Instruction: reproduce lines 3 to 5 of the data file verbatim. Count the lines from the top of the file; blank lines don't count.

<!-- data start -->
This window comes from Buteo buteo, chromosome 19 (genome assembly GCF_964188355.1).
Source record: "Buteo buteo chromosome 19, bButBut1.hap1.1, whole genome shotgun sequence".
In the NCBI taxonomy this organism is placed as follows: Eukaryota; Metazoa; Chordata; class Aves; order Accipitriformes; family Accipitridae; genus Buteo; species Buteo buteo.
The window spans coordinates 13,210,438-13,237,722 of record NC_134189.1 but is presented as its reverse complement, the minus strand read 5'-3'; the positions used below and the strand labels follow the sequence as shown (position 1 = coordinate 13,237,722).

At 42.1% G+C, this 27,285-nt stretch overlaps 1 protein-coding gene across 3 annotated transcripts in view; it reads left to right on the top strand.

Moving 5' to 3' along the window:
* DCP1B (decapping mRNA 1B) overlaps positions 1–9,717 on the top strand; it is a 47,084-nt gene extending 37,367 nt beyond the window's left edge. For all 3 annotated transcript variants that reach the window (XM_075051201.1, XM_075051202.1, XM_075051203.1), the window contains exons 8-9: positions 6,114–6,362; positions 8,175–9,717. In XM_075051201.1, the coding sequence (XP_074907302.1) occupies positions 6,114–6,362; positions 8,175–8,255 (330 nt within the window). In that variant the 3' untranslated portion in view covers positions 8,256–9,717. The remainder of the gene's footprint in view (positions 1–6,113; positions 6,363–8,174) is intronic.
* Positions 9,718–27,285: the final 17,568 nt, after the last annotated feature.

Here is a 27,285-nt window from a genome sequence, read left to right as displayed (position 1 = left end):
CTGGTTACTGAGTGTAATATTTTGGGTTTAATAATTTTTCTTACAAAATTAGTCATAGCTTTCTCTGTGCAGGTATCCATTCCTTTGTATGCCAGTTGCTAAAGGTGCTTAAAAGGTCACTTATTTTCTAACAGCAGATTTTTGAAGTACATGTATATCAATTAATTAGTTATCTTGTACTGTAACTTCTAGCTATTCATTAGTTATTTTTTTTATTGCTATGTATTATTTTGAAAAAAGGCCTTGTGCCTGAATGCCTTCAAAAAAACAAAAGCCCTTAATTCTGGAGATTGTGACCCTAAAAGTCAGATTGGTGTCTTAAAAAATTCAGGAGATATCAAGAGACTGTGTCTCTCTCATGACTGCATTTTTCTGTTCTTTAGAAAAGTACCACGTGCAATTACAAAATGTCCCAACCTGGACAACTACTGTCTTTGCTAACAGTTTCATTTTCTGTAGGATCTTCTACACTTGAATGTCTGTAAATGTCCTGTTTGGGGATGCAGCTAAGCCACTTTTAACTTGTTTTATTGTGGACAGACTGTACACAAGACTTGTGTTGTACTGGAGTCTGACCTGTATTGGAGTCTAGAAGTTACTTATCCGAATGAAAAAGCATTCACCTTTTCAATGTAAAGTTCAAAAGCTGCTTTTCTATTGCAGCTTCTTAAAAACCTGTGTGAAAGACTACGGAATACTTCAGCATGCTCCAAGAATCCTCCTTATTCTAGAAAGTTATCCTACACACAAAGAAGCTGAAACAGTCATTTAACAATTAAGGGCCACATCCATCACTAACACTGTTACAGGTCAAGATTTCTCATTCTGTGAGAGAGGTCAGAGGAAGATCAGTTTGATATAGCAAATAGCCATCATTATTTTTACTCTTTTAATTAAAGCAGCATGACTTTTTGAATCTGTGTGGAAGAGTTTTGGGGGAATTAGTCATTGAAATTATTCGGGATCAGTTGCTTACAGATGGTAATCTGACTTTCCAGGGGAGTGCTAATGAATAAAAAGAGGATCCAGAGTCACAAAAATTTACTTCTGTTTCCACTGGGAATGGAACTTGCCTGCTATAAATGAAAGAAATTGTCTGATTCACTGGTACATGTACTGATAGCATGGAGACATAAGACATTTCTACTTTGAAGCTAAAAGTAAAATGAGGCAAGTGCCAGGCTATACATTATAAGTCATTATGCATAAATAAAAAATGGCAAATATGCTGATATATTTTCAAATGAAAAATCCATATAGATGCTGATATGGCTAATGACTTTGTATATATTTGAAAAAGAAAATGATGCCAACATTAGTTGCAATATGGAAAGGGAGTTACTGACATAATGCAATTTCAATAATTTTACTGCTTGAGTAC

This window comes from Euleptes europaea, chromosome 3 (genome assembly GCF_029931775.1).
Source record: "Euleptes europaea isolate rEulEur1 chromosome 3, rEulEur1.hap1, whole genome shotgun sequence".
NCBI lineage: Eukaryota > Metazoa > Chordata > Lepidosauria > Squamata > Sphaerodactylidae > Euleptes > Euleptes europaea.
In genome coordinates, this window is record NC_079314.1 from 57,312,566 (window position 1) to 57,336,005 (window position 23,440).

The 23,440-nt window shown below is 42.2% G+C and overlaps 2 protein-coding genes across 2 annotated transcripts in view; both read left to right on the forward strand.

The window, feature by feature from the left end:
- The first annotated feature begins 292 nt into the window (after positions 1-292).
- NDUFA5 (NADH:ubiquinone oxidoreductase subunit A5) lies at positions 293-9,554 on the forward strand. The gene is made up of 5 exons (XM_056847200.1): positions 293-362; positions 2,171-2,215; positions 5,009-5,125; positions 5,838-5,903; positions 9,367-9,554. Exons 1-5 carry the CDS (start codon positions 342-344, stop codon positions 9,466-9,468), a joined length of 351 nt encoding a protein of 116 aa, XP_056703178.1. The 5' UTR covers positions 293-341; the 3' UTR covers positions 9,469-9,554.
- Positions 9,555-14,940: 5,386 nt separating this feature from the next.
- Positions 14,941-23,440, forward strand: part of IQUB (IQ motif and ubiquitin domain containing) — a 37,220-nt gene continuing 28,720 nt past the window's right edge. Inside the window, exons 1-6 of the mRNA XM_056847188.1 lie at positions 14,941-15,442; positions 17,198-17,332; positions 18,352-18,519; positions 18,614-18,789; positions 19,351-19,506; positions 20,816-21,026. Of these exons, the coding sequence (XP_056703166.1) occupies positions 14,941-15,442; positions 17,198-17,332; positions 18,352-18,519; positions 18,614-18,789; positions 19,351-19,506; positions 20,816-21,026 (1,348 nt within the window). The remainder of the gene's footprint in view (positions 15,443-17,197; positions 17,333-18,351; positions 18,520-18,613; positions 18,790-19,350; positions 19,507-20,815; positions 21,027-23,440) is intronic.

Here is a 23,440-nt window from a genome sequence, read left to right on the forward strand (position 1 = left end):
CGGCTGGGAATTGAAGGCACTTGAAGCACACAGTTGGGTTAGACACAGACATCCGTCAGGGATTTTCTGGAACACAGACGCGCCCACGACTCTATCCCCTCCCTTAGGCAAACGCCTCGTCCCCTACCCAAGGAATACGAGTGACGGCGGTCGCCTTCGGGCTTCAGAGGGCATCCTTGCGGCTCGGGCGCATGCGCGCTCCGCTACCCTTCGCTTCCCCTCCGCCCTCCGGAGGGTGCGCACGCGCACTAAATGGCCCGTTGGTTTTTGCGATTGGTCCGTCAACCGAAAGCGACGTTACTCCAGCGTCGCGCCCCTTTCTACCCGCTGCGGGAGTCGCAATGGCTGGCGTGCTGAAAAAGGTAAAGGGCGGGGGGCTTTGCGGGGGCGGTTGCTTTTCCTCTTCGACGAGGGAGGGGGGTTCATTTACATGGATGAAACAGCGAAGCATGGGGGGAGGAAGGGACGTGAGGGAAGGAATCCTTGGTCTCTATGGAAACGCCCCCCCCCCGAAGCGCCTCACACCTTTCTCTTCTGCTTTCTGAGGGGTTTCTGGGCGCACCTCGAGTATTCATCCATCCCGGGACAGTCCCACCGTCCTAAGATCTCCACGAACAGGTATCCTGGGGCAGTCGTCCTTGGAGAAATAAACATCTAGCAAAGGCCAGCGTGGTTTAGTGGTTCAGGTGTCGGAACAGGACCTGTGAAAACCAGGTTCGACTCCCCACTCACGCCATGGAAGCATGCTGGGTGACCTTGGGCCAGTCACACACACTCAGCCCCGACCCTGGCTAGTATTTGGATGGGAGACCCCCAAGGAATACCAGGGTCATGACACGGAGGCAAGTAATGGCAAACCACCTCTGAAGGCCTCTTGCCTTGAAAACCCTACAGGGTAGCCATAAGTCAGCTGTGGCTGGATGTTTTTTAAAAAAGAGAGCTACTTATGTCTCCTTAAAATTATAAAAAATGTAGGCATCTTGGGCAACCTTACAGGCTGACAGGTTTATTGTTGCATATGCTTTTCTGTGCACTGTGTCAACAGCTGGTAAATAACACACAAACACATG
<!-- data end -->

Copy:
In the NCBI taxonomy this organism is placed as follows: Eukaryota; Metazoa; Chordata; class Aves; order Accipitriformes; family Accipitridae; genus Buteo; species Buteo buteo.
The window spans coordinates 13,210,438-13,237,722 of record NC_134189.1 but is presented as its reverse complement, the minus strand read 5'-3'; the positions used below and the strand labels follow the sequence as shown (position 1 = coordinate 13,237,722).

At 42.1% G+C, this 27,285-nt stretch overlaps 1 protein-coding gene across 3 annotated transcripts in view; it reads left to right on the top strand.